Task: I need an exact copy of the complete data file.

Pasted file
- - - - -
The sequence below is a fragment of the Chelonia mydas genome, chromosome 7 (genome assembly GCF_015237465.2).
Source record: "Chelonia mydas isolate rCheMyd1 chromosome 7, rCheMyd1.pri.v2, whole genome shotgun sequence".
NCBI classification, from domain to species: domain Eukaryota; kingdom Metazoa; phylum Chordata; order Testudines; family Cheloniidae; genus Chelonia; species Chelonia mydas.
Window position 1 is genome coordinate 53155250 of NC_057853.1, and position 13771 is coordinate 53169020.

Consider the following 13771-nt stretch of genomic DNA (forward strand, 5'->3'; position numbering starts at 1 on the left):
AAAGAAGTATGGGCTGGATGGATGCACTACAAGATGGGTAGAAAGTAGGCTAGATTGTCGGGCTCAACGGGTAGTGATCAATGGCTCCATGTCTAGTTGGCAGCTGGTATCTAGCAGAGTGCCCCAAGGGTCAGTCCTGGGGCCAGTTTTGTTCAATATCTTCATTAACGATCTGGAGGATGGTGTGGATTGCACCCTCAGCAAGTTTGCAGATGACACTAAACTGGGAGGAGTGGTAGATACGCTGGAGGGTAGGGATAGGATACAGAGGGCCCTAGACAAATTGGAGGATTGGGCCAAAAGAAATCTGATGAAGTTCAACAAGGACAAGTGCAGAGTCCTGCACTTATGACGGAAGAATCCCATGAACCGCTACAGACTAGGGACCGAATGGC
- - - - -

The sequence below is a fragment of the Chelonia mydas genome, chromosome 7 (genome assembly GCF_015237465.2).
Source record: "Chelonia mydas isolate rCheMyd1 chromosome 7, rCheMyd1.pri.v2, whole genome shotgun sequence".
NCBI classification, from domain to species: domain Eukaryota; kingdom Metazoa; phylum Chordata; order Testudines; family Cheloniidae; genus Chelonia; species Chelonia mydas.
Window position 1 is genome coordinate 53155250 of NC_057853.1, and position 13771 is coordinate 53169020.

Consider the following 13771-nt stretch of genomic DNA (forward strand, 5'->3'; position numbering starts at 1 on the left):
AAAGAAGTATGGGCTGGATGGATGCACTACAAGATGGGTAGAAAGTAGGCTAGATTGTCGGGCTCAACGGGTAGTGATCAATGGCTCCATGTCTAGTTGGCAGCTGGTATCTAGCAGAGTGCCCCAAGGGTCAGTCCTGGGGCCAGTTTTGTTCAATATCTTCATTAACGATCTGGAGGATGGTGTGGATTGCACCCTCAGCAAGTTTGCAGATGACACTAAACTGGGAGGAGTGGTAGATACGCTGGAGGGTAGGGATAGGATACAGAGGGCCCTAGACAAATTGGAGGATTGGGCCAAAAGAAATCTGATGAAGTTCAACAAGGACAAGTGCAGAGTCCTGCACTTATGACGGAAGAATCCCATGAACCGCTACAGACTAGGGACCGAATGGC